Both these aspects of Paycode’s business, and particularly the alert finger, meet women’s specific needs, even if they weren’t designed with that intent. Control over income or assets can be particularly challenging for women in light of informal rules that, for example, may expect a woman to hand over her money to her male partner. The alert finger enables her to navigate economic violence that could potentially escalate into physical violence while maintaining control over her assets.

Extramile Africa

Extramile Africa targets savings groups in Nigeria by offering increased security of their funds and the ability to earn interest on their savings. Informal savings groups such as rotating savings and loan associations (ROSCAs) are common throughout the world and have mostly female membership. These groups are an informal way for women to save, collect lump sums of savings, and access a form of credit.

Extramile targets two segments of women: smallholder farmers who make up the ROSCAs and women-run microbusinesses who make up two-thirds of their merchant network. The savers receive free and ongoing extension services, including advice at planting, harvest, and selling. The assistance is meant to ensure market linkages for farmers to sell their goods, which can be difficult or unpredictable for many smallholders. The savers transact — make deposits as well as withdrawals — with any Extramile merchants, who tally their savings on a unique ID card and are paid a small sum to take all the cash weekly to a bank, a sometimes two- to four-hour bus ride.

Savers must have a basic feature phone on which they receive SMS confirmation messages about their deposits. The use of technology increases transparency and security among group members, mitigating group infighting around transactions and savings totals, as well as improving financial accountability among savers. Extramile also created an app on which their merchants, who must have smartphones, can provide offline deposit taking and withdrawals. Extramile also uses the app to identify farmers or microbusinesses in each community with whom to invest part of the total savings by analyzing savings transaction data linked to each user. Profits from the investments are shared out every six months, with savers and farmers or businesses receiving 40 percent each, and Extramile receiving 20 percent as part of a sustainability strategy. This investment scheme enhances the economic resilience within communities.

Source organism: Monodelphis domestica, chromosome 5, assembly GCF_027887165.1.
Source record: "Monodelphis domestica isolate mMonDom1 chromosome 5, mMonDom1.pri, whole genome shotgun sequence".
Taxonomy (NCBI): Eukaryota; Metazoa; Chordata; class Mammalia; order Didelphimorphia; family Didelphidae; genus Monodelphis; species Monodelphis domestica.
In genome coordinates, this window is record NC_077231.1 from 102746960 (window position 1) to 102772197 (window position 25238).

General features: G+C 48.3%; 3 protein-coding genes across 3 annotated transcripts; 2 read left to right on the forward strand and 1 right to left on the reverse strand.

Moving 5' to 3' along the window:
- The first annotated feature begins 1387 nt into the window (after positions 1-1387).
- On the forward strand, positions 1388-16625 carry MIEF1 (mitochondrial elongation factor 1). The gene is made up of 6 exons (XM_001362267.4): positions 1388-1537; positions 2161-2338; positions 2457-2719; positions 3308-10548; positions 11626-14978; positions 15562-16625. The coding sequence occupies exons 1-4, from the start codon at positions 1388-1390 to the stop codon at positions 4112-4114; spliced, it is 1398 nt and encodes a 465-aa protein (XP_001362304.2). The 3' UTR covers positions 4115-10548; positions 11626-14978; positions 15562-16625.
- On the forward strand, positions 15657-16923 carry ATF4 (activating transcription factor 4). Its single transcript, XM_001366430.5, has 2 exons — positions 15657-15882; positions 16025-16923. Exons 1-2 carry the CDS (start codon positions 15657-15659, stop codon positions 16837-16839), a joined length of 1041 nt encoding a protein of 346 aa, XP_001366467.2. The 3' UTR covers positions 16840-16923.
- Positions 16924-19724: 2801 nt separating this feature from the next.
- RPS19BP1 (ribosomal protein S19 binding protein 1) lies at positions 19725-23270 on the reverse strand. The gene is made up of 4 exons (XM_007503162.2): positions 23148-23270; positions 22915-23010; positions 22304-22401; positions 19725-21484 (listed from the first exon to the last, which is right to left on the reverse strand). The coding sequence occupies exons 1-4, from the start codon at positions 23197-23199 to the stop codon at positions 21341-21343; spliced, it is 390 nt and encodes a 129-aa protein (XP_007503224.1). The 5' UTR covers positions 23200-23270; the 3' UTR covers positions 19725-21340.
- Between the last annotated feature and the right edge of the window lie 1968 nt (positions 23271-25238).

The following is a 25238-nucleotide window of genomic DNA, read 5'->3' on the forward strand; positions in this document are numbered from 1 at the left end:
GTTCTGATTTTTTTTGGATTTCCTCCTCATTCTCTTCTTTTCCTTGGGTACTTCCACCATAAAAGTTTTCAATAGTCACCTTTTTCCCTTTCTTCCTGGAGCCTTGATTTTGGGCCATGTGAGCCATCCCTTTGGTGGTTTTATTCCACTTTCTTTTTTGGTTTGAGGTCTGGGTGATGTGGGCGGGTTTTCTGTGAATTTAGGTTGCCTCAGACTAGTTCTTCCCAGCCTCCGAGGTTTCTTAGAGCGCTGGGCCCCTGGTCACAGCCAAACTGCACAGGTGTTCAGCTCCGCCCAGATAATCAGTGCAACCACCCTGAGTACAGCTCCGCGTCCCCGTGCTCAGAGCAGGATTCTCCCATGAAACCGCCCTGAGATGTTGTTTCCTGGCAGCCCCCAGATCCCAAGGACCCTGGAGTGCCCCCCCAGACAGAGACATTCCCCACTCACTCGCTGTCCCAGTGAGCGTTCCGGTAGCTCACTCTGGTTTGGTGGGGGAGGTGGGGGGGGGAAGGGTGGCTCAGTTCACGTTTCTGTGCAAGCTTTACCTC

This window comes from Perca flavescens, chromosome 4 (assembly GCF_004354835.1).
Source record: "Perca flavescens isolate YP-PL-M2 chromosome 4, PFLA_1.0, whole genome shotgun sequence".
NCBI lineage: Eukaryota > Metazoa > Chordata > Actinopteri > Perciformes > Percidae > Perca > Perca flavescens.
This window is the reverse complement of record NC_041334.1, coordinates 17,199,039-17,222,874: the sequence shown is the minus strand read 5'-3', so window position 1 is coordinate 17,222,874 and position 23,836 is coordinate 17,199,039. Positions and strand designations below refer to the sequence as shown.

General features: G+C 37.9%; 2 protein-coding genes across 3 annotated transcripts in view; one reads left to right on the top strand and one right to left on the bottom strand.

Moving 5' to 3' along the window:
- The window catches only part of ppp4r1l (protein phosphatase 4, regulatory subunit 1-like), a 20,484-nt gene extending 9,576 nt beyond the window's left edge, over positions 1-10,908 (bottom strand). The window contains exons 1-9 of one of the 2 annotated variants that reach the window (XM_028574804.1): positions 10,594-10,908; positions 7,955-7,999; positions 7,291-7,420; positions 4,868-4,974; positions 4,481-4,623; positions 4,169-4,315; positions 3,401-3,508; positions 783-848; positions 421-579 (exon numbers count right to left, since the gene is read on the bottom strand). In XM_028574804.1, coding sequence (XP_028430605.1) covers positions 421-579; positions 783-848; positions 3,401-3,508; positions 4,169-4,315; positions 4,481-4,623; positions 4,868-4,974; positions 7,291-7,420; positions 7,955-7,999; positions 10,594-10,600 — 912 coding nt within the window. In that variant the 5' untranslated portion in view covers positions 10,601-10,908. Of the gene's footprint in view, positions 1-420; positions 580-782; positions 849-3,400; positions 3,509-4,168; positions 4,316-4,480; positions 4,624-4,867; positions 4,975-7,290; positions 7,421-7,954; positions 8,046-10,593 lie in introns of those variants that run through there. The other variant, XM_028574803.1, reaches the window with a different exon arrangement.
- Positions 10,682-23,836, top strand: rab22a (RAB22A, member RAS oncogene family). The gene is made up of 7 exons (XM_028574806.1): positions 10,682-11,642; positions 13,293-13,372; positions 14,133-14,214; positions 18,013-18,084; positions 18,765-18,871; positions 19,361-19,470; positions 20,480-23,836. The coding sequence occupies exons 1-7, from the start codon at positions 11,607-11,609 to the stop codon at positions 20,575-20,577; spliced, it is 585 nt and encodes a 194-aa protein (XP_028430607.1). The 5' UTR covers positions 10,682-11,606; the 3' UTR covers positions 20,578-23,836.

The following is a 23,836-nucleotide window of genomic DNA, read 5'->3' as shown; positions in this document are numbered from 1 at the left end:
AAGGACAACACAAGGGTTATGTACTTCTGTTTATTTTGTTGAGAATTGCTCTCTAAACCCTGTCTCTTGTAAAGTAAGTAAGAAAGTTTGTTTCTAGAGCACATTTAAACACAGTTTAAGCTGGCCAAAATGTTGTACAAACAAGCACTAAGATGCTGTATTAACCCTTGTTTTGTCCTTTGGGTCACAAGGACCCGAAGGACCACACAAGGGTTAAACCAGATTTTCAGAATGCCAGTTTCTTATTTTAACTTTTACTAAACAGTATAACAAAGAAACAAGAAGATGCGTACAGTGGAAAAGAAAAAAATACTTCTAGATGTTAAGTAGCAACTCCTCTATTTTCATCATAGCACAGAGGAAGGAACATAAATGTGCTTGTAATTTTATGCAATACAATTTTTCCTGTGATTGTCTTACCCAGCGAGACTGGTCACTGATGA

To gain the trust of communities served, Extramile targeted community leaders and held community-wide meetings where they provided food and offered agricultural technical assistance. Extramile banking partners provided POS machines that Extramile brought to the community meetings to familiarize the community as well as train merchants how to use them. Their farmer co-ops and groups are targeted for onboarding as well as for financial management information around their savings behavior — for example, given that their savings are leaving their hands, they are told to keep cash on hand for daily expenses.

Extramile addresses the insecurity of women’s funds through placing some of it in bank accounts

Like Paycode, some of Extramile’s design choices benefit women. Savings groups are primarily made up of women and are a critical, if insecure, means to save cash outside of homes. Extramile addresses the insecurity of their funds through placing some of it in bank accounts, improves group members’ knowledge through financial and agricultural education, and even provides another income source through community investments. Targeting female merchants is similarly beneficial as these are usually lower-resourced businesses than male-run counterparts. Extramile improves female merchants’ technological capacities and adds income sources by paying merchants to make the trek to urban centers and through profit-sharing.

Adding a Gender Lens

Both Paycode and Extramile have been successful at embedding a deep understanding of rural livelihoods into their product design. Through mobile cash machines or providing a secure way to save, these two businesses clearly seek to address the informality and related vulnerability of their customers’ lives. They also clearly understand that building trust is foundational to their work, addressing it with community engagement or on-the-spot proof of concept. Given the fact that women make up a majority of both companies’ clients, going further to understand women’s lives, economic needs, and constraints will increase both the impact of their services and the growth opportunities for their businesses. Fintechs are uniquely positioned to take a gender-intelligent approach to design: they are close to their customers, collect all sorts of customer data which they can use to build products for women’s needs, and have the flexibility to pivot and experiment when necessary.

Going further to understand women’s lives, economic needs, and constraints will increase both the impact of their services and the growth opportunities for their businesses.